Objective To determine the combined effect of 60 genetic variants (single nucleotide polymorphisms, SNPs), previously identified as being associated with birth weight, on fetal growth and placental haemodynamics throughout pregnancy.
Design Prospective birth cohort (Generation R Study).
Setting General multiethnic population.
Participants 5374 singleton liveborn children with genome-wide association arrays and fetal growth data.
Methods Longitudinal and cross-sectional analyses of a genetic score of the total number of birth weight–increasing alleles across the 59 available SNPs and repeated fetal growth and haemodynamic measures.
Main outcome measures SD scores (SDS) of fetal weight, (femur) length, head circumference, umbilical artery pulsatility index, uterine artery mean resistance index and placental weight, in different periods of pregnancy until birth.
Results In longitudinal analyses, the effect of the genetic score on the fetal growth measures increased throughout pregnancy (p<0.001). At 20 weeks of gestation, the genetic score was not associated with any of the fetal growth measures, whereas at 30 weeks it was associated with all. The strongest effects were observed at birth: per SD increase in genetic score, birth weight increased by 0.15 SDS (95% confidence interval: 0.13 to 0.18), birth length by 0.12 SDS (0.08 to 0.19) and head circumference by 0.08 SDS (0.05 to 0.12). The genetic score was not associated with placental haemodynamics, but was associated with a 14 g (10 to 18) increase in placental weight per SDS increase in genetic score.
Conclusions Our results suggest that genetic variants related to birth weight exert their combined effect on fetal growth from second half of pregnancy onwards and have no effect on placental haemodynamics.
- fetal growth
- genetic variants
- genetic risk score
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Contributors MJV contributed to the design of the study, analysed and interpreted the data, and drafted the manuscript. RG contributed to the design of the study and assisted with the analyses and interpretation of data and writing of the manuscript. KM assisted with the analyses and graphs, and writing of the manuscript. IR contributed to the design of the manuscript, interpretation of the data and critically revised the manuscript. EAPS contributed to data collection, design of the study, interpretation of the data and critically revised the manuscript. VJ contributed to the organisation of data collection, the design of the study, interpretation of the data, and critical revision of the manuscript. JF contributed to data collection, the design of the study, writing of the manuscript, interpretation of the data and critical revisions for intellectual content. All authors approved the final version of the manuscript.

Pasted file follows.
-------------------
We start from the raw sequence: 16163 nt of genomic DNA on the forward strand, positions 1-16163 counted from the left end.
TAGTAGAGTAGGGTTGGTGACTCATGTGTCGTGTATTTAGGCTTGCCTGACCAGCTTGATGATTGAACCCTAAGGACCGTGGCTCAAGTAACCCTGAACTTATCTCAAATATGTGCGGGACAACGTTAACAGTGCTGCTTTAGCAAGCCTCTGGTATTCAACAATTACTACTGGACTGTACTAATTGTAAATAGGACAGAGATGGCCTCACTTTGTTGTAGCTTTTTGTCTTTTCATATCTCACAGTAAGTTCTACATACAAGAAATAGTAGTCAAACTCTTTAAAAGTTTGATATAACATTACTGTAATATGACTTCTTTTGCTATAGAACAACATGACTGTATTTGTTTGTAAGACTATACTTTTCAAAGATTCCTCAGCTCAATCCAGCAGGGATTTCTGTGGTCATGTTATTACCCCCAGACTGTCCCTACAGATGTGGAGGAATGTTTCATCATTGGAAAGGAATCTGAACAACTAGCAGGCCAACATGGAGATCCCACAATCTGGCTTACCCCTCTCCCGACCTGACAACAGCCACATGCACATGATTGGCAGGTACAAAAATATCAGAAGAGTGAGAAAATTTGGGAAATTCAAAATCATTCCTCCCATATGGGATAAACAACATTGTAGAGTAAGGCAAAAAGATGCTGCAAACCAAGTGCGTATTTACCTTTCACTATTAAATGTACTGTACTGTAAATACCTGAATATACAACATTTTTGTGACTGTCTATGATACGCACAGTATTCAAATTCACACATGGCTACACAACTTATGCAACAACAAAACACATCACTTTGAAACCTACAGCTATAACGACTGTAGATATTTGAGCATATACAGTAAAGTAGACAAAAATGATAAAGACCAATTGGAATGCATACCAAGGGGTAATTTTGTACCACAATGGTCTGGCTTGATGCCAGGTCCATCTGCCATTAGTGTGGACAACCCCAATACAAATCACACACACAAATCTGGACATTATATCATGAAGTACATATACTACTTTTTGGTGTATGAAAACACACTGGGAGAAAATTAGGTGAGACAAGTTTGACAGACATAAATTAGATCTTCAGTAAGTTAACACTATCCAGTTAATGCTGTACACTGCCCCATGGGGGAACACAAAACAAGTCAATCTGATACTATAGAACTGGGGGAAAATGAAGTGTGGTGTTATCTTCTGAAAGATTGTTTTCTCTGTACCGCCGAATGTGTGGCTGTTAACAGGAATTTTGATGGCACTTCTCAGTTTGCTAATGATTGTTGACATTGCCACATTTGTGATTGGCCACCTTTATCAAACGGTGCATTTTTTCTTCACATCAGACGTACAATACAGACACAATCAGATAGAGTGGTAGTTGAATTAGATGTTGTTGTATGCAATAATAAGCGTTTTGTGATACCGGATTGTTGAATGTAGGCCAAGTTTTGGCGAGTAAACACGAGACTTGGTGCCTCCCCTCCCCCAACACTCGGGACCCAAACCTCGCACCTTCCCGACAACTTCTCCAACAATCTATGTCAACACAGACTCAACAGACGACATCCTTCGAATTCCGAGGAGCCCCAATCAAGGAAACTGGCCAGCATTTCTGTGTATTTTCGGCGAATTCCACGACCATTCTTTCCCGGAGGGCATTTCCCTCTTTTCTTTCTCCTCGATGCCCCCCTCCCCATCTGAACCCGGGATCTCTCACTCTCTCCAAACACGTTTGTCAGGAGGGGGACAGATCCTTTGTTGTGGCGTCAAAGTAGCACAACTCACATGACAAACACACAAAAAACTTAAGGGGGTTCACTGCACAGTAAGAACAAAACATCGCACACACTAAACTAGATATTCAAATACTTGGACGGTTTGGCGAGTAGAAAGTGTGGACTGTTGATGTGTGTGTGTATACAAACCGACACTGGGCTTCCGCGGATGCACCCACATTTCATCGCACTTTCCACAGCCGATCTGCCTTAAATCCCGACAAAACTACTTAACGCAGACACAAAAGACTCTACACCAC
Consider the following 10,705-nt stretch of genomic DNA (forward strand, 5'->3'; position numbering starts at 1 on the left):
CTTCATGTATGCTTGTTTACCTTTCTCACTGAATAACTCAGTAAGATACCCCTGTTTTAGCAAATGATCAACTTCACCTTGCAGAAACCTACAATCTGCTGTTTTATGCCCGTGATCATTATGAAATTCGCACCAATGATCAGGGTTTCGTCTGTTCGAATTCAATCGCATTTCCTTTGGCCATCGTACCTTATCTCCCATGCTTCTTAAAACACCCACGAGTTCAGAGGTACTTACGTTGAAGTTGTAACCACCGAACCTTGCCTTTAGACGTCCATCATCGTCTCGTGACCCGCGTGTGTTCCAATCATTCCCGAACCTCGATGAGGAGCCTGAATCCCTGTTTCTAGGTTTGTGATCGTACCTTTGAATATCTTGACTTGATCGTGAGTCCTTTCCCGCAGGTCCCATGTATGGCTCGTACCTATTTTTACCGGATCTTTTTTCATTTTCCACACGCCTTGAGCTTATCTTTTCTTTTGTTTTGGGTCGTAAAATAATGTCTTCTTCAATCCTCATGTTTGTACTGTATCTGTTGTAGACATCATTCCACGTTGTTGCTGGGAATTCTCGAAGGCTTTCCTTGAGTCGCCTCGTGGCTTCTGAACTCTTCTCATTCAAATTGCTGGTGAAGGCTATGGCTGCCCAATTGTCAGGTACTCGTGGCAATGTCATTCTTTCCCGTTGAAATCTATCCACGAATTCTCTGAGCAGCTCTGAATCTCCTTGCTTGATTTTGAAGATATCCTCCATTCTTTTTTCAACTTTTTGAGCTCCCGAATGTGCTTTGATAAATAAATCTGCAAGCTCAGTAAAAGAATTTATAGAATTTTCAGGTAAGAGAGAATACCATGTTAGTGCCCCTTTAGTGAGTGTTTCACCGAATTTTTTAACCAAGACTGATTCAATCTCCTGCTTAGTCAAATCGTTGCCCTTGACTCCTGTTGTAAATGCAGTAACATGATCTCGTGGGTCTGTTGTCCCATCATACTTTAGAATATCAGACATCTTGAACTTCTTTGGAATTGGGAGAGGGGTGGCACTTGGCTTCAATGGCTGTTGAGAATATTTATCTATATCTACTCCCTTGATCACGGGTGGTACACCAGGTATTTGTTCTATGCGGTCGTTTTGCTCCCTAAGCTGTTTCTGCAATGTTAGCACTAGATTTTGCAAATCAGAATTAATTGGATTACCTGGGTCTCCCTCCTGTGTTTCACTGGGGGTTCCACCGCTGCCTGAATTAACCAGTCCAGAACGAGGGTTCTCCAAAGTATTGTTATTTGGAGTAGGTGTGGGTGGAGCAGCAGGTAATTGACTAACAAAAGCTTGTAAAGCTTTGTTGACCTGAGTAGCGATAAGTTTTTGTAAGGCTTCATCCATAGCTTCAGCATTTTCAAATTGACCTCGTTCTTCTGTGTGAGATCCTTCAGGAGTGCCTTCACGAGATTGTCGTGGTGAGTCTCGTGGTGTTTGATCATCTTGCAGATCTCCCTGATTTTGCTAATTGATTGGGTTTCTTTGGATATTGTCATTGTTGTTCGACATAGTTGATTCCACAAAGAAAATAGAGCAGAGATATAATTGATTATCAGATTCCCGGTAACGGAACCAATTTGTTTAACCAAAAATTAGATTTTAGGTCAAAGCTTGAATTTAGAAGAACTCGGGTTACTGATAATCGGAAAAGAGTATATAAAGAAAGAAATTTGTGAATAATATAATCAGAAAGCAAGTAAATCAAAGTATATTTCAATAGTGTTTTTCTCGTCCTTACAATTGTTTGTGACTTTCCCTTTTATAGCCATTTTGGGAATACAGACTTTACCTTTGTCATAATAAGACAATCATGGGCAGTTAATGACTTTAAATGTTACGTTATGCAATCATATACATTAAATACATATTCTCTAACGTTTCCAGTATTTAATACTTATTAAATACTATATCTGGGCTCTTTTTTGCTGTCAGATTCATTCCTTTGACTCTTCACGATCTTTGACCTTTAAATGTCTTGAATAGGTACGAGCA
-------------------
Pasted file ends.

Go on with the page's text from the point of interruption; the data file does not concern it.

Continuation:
Funding The general design of the Generation R Study is made possible by financial support from the Erasmus Medical Centre, Rotterdam, the Erasmus University Rotterdam, the Netherlands Organisation for Health Research and Development and the Ministry of Health, Welfare and Sport. VJ received a grant from the Netherlands Organisation for Health Research and Development (VIDI 016.136.361) and a Consolidator Grant from the European Research Council (ERC-2014-CoG-648916). The project received funding from the European Union’s Horizon 2020 research and innovation programme under grant agreements no. 633 595 (DynaHEALTH) and no. 733 206 (LifeCycle).
Disclaimer The funding sources had no involvement in study design, in the collection, analysis and interpretation of the data, in writing of the report nor in the decision to submit the article for publication.
Competing interests None declared.
Patient consent for publication Obtained.
Ethics approval Medical Ethics Committee of Erasmus MC, Rotterdam, the Netherlands (MEC 198.782/2001/31).
Provenance and peer review Not commissioned; externally peer reviewed.
Data availability statement Data are available on reasonable request.
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